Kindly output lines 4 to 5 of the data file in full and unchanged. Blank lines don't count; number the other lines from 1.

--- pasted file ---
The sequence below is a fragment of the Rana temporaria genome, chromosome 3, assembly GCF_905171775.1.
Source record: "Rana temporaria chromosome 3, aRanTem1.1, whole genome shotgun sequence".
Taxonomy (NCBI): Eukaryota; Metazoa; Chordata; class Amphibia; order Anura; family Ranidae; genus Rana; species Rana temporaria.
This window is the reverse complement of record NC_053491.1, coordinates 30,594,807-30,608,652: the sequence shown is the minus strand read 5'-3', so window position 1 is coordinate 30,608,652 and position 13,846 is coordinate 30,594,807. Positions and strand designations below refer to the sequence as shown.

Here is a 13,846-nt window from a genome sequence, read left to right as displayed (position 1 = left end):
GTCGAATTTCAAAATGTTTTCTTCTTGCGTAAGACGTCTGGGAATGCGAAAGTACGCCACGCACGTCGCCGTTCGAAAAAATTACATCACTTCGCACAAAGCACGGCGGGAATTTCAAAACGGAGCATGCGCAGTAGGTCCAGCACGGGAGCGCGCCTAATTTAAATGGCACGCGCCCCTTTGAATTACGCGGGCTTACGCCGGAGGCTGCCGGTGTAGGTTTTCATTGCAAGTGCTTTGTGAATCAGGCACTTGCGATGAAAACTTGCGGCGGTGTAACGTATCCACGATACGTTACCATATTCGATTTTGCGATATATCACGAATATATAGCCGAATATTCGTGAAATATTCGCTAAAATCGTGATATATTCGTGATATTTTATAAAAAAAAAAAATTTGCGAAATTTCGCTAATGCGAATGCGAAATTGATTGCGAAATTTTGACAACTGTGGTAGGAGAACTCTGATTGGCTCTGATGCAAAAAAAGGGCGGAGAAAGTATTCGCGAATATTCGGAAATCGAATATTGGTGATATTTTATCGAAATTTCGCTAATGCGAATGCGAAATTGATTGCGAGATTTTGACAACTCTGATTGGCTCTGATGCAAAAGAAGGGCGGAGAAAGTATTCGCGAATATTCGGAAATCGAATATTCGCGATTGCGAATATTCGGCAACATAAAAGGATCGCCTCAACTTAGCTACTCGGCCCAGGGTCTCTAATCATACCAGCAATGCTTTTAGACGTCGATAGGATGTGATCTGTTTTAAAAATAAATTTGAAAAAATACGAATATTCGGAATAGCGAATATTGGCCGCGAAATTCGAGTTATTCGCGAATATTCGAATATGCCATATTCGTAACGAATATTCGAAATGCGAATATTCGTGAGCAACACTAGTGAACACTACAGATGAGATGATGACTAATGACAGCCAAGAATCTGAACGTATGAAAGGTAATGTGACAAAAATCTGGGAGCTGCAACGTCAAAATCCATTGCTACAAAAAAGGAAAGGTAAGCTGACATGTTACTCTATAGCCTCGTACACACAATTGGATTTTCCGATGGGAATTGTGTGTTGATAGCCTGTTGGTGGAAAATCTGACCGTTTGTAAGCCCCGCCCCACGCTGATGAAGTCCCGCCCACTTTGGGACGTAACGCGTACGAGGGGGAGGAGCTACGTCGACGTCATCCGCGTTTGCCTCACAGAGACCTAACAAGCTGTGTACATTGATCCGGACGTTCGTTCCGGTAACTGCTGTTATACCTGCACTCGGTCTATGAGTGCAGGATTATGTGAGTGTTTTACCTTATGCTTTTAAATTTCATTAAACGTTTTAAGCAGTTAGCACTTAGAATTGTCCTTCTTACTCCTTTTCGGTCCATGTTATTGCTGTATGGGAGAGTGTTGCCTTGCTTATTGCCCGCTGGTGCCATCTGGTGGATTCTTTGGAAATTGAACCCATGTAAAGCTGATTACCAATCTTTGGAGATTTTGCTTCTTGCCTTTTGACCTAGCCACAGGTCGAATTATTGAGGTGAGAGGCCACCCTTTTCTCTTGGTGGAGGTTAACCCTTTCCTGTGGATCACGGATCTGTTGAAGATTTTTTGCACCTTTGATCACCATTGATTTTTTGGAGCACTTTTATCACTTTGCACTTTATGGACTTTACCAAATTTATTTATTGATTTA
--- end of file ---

This window is the reverse complement of record NC_053491.1, coordinates 30,594,807-30,608,652: the sequence shown is the minus strand read 5'-3', so window position 1 is coordinate 30,608,652 and position 13,846 is coordinate 30,594,807. Positions and strand designations below refer to the sequence as shown.

Here is a 13,846-nt window from a genome sequence, read left to right as displayed (position 1 = left end):